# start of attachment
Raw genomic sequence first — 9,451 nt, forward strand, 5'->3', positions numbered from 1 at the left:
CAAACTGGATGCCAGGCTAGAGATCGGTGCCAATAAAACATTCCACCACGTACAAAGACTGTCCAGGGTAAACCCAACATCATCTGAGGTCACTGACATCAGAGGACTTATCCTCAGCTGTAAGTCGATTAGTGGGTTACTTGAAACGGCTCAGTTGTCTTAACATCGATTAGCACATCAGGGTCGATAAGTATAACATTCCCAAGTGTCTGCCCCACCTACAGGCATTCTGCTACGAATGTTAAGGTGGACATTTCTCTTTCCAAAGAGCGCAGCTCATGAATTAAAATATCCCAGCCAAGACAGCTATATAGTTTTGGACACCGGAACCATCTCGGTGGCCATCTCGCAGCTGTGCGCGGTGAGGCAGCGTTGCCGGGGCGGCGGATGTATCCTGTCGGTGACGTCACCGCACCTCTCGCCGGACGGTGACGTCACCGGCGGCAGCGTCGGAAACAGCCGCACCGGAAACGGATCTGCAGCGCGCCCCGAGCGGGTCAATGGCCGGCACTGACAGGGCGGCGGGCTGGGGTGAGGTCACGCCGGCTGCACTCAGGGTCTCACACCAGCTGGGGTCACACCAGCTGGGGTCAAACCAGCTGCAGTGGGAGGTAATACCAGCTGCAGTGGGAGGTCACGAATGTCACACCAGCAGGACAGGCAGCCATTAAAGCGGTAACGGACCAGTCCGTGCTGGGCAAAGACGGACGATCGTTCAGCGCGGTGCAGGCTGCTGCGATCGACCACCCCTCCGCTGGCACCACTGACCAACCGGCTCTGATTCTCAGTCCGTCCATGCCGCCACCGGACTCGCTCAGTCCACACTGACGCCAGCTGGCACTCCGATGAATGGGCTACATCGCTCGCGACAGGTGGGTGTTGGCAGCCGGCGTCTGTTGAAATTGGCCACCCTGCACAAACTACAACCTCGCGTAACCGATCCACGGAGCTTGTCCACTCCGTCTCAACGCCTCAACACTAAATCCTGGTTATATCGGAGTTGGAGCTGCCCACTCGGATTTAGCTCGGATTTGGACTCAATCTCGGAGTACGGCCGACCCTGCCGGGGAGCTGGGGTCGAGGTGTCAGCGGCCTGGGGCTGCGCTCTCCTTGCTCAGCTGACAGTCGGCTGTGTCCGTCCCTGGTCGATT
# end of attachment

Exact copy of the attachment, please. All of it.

Raw genomic sequence first — 9,451 nt, forward strand, 5'->3', positions numbered from 1 at the left:
CAAACTGGATGCCAGGCTAGAGATCGGTGCCAATAAAACATTCCACCACGTACAAAGACTGTCCAGGGTAAACCCAACATCATCTGAGGTCACTGACATCAGAGGACTTATCCTCAGCTGTAAGTCGATTAGTGGGTTACTTGAAACGGCTCAGTTGTCTTAACATCGATTAGCACATCAGGGTCGATAAGTATAACATTCCCAAGTGTCTGCCCCACCTACAGGCATTCTGCTACGAATGTTAAGGTGGACATTTCTCTTTCCAAAGAGCGCAGCTCATGAATTAAAATATCCCAGCCAAGACAGCTATATAGTTTTGGACACCGGAACCATCTCGGTGGCCATCTCGCAGCTGTGCGCGGTGAGGCAGCGTTGCCGGGGCGGCGGATGTATCCTGTCGGTGACGTCACCGCACCTCTCGCCGGACGGTGACGTCACCGGCGGCAGCGTCGGAAACAGCCGCACCGGAAACGGATCTGCAGCGCGCCCCGAGCGGGTCAATGGCCGGCACTGACAGGGCGGCGGGCTGGGGTGAGGTCACGCCGGCTGCACTCAGGGTCTCACACCAGCTGGGGTCACACCAGCTGGGGTCAAACCAGCTGCAGTGGGAGGTAATACCAGCTGCAGTGGGAGGTCACGAATGTCACACCAGCAGGACAGGCAGCCATTAAAGCGGTAACGGACCAGTCCGTGCTGGGCAAAGACGGACGATCGTTCAGCGCGGTGCAGGCTGCTGCGATCGACCACCCCTCCGCTGGCACCACTGACCAACCGGCTCTGATTCTCAGTCCGTCCATGCCGCCACCGGACTCGCTCAGTCCACACTGACGCCAGCTGGCACTCCGATGAATGGGCTACATCGCTCGCGACAGGTGGGTGTTGGCAGCCGGCGTCTGTTGAAATTGGCCACCCTGCACAAACTACAACCTCGCGTAACCGATCCACGGAGCTTGTCCACTCCGTCTCAACGCCTCAACACTAAATCCTGGTTATATCGGAGTTGGAGCTGCCCACTCGGATTTAGCTCGGATTTGGACTCAATCTCGGAGTACGGCCGACCCTGCCGGGGAGCTGGGGTCGAGGTGTCAGCGGCCTGGGGCTGCGCTCTCCTTGCTCAGCTGACAGTCGGCTGTGTCCGTCCCTGGTCGATT